If the Africans had of developed technology and used it to spread African culture all over the world at the point of a gun, then some African would be asking today how come the Europeans didn't become " advanced ".
Joined: 1/10/2007
Msg: 17
Why did some societies advance and other not?
Posted: 2/19/2007 10:00:30 PM
There's also the thought of the natural resources easily available to use. Amazon indians don't have alot of metals easily found.
Joined: 7/23/2006
Msg: 20
Why did some societies advance and other not?
Posted: 2/20/2007 9:07:19 PM
As several people have mentioned previously, read "Guns, Germs, and Steel" by Jared Diamond. The PBS series was lacking, but the book is pretty good. He has some very interesting theories and they do make you think.

I have read Collaspe and The Third Chimpanzee by the same author. All were quite interesting.
Joined: 6/17/2006
Msg: 22
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Why did some societies advance and other not?
Posted: 2/22/2007 11:08:57 PM
I haven't read every post - just scanned some. Genetics, tropical diseases, predation, cannibalism, climate, climate change, agriculture, levels of societal aggression (protection) - all those and more have led to the diversity of cultures some advancing and other remaining unchanged for, in some examples, MILLIONS of years.

What is especially amusing are the morons who adhere to some PC drivel that we are ALL the same. I have spoken with teachers who actually believe that if all the advanced cultures of the 14th and 15th centuries got together and declared AFRICA off limits that Africa would have developed jet fighters, anthrax vaccines, nuclear reactors, lasers, VW's and that it was / is completely the fault of the white imperialist colonialists who kept Africa the way it was / is.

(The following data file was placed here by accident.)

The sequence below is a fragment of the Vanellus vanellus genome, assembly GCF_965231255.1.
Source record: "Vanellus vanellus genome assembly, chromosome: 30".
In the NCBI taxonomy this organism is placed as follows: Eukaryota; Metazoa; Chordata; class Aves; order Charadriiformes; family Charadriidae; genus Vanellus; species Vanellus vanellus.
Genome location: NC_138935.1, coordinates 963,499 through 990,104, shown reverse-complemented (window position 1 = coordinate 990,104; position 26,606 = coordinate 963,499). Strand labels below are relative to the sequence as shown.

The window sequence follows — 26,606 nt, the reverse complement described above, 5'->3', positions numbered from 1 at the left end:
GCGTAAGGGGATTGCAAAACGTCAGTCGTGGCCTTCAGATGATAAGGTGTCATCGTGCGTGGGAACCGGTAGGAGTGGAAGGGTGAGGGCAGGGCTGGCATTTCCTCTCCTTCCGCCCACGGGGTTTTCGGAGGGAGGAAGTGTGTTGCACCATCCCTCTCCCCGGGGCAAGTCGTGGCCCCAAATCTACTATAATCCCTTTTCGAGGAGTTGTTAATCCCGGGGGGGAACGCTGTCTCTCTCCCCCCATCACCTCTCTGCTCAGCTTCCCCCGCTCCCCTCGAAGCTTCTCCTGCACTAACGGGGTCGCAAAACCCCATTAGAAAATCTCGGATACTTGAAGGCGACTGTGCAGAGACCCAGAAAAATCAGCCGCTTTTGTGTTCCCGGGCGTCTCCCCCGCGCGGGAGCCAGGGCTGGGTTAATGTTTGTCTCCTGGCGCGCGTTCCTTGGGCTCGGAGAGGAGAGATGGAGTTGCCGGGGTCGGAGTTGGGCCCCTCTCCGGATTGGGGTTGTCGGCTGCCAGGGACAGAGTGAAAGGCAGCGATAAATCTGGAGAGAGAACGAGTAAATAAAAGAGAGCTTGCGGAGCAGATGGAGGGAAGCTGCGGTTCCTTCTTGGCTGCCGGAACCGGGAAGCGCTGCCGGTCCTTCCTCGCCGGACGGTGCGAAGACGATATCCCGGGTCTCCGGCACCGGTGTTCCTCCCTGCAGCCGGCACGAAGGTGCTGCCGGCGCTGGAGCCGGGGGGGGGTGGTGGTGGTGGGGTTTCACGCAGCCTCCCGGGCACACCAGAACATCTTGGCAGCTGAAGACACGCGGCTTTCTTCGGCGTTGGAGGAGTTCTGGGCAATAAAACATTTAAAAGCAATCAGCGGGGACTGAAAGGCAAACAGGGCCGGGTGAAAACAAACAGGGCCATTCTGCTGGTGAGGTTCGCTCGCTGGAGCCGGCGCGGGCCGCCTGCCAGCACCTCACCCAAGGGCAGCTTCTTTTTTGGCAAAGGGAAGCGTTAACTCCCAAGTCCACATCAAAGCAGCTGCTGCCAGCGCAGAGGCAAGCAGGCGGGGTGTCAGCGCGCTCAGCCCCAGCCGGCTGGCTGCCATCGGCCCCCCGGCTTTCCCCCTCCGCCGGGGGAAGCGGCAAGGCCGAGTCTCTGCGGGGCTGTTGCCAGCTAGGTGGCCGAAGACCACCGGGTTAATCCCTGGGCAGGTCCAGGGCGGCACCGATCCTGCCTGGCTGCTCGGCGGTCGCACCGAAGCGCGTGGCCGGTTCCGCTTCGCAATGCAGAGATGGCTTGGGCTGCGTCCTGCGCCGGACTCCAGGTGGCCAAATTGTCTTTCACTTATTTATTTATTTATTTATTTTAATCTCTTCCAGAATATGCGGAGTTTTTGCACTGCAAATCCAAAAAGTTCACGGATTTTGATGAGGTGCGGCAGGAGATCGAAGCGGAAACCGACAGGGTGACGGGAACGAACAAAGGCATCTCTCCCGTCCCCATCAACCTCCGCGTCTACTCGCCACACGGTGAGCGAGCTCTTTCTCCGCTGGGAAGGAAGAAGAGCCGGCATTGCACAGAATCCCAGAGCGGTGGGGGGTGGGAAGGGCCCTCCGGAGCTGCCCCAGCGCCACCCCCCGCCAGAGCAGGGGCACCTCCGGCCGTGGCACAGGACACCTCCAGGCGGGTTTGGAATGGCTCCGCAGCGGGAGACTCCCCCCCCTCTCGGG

In Blood Diamonds, after a particularly brutal scene they are comparing notes and trying to give some reason to it all. In the end and very quickly, they give up and just mutter, "TIA."

This is AFRICA.

""The next 20 years will determine if our grandchildren speak Russian, Chinesse or English.""

Assuming of course that there ARE grandchildren ... As we poison ourselves and become genetically weaker the bugs, who we have declared war on for over a century are getting stronger and stronger. I fear Mother Nature is verily p!ssed at the most destructive infestation this planet has ever experienced and we all know what Mother Nature is capable of doing when She's pi$$ed, right?
Joined: 12/31/2006
Msg: 24
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Why did some societies advance and other not?
Posted: 2/23/2007 10:40:26 AM

Someone will no doubt argue computers are such a cornerstone, however, I think this is mistaken. Computers are another method of communication and so are an advancement of cuneiform not an advancement beyond. And this is what it seems our 'civilization' is best at: advancing what is already known. Why is that?

Actually computers were originally designed to do calculations, so it's an advancement of the abacus, not cuneiform.

I think because so many of the broad concepts have already been discovered. Not to say every concept has been discovered, but every random idea isn't a completely new thing like it was in prehistoric and ancient times.
Joined: 6/17/2006
Msg: 26
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Why did some societies advance and other not?
Posted: 2/23/2007 8:58:11 PM
""doubt we have even skimmed the surface of radical innovation. That we think we have is more a societal problem than reality.""